• the health and safety of the workers in the work group.

Work groups

What is a work group?

A work group is a group of workers who share a similar work situation; the HSR represents the health and safety interests of the workers in that group. A worker or group of workers can ask the PCBU they are carrying out work for to facilitate the election of one or more HSRs.

How many work groups can exist?

The Work Health and Safety Act 2011 allows for one, or more, work groups at each workplace. The workers and the PCBU can negotiate how many work groups are required for their workplace, based on factors such as:

  • the nature of the hazards and risks of the work being carried out
  • the areas where work is carried out
  • the times when work is carried out.

Refer to section 17 of the Work Health and Safety Regulation 2011 (WHS Regulation) for a full list of factors.

Workers should be grouped in a way that allows the most effective and convenient representation of their health and safety interests. The HSR should be readily accessible to each worker in the group.

For example, a manufacturing workplace may decide that it will have two work groups, reflecting the different health and safety risks of each group:

  • one consisting of all workers in the office
  • the other consisting of all manufacturing workers.

Similarly, a work group might consist of workers of the same trade, or it might consist of all workers on the night shift. If agreed, workers from multiple businesses all working on a single site can be part of the same work group which could cover:

  • contractors
  • labour hire staff
  • outworkers
  • apprentices.

Negotiating to elect a HSR

If a request is made for the election of a HSR, the PCBU must start negotiations with workers regarding work groups within 14 days of that request being made. These negotiations will determine the:

  • number and composition of work group(s) at the workplace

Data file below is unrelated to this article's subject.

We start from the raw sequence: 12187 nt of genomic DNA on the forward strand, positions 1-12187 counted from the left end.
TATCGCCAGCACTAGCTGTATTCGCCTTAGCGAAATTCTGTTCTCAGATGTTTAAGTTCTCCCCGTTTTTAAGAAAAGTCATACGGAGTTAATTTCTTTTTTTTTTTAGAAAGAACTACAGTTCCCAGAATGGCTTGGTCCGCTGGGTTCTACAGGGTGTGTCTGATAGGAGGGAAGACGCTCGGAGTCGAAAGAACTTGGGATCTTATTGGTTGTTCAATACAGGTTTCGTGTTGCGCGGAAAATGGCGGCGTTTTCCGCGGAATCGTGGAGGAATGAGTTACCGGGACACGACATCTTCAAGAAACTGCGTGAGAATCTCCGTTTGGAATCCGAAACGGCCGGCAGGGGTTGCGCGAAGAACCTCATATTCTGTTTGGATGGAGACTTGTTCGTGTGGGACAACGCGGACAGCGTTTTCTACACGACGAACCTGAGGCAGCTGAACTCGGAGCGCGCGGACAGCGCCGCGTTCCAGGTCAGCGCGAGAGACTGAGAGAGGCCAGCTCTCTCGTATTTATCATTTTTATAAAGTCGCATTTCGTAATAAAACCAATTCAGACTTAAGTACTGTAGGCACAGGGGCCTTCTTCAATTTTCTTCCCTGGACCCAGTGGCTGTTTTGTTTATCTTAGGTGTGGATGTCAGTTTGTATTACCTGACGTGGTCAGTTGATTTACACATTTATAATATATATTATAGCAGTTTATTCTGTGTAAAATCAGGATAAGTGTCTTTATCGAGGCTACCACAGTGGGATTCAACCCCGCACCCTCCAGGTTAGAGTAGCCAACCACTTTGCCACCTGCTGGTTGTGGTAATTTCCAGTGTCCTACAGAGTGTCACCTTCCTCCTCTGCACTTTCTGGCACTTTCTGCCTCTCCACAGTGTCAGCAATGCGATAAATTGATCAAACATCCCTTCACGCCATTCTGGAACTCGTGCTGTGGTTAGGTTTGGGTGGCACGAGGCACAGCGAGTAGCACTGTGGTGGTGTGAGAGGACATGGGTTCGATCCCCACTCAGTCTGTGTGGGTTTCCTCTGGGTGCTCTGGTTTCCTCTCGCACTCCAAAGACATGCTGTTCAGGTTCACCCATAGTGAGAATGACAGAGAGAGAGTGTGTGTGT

• number of HSRs and deputy HSRs
  • workplace(s) to which the work group(s) apply.

A PCBU must involve a worker's representative (e.g. union) in the negotiations if asked by the worker. The PCBU must also notify workers as soon as practicable of the outcome of the negotiations. At any time, the parties to a work group agreement may negotiate a variation.

The Union can assist with the convening on an election. If your employer is not forthcoming with convening the election, call your Organiser.

Election and eligibility

The members of a work group elect their own HSR. All members of the work group are able to vote in an election and the PCBU must provide resources and assistance to carry out the election.

To be eligible for election, a person must be a member of the work group and not be disqualified from acting as a HSR. Elections for a deputy HSR are carried out in the same way.

The term of a HSR/deputy HSR is three years. They cease to hold office if:

  • they leave the work group
  • they are disqualified from being a HSR
  • they resign as a HSR
  • the majority of members of the group agree the person should no longer represent them.

HSRs can be re-elected. Elections are not needed when the number of candidates is the same as the number of vacancies.


All HSRs must undertake the relevant approved training course within three months of their election. If a worker chooses not to undertake the training within the time period, they will no longer be eligible to fulfil the role of HSR and will need to be replaced.

Contact the Union to find out who is providing recognised approved training. The current HSR training course is five (5) days.

Powers and functions

The role of a HSR

The role of a HSR is generally limited to their own work group unless: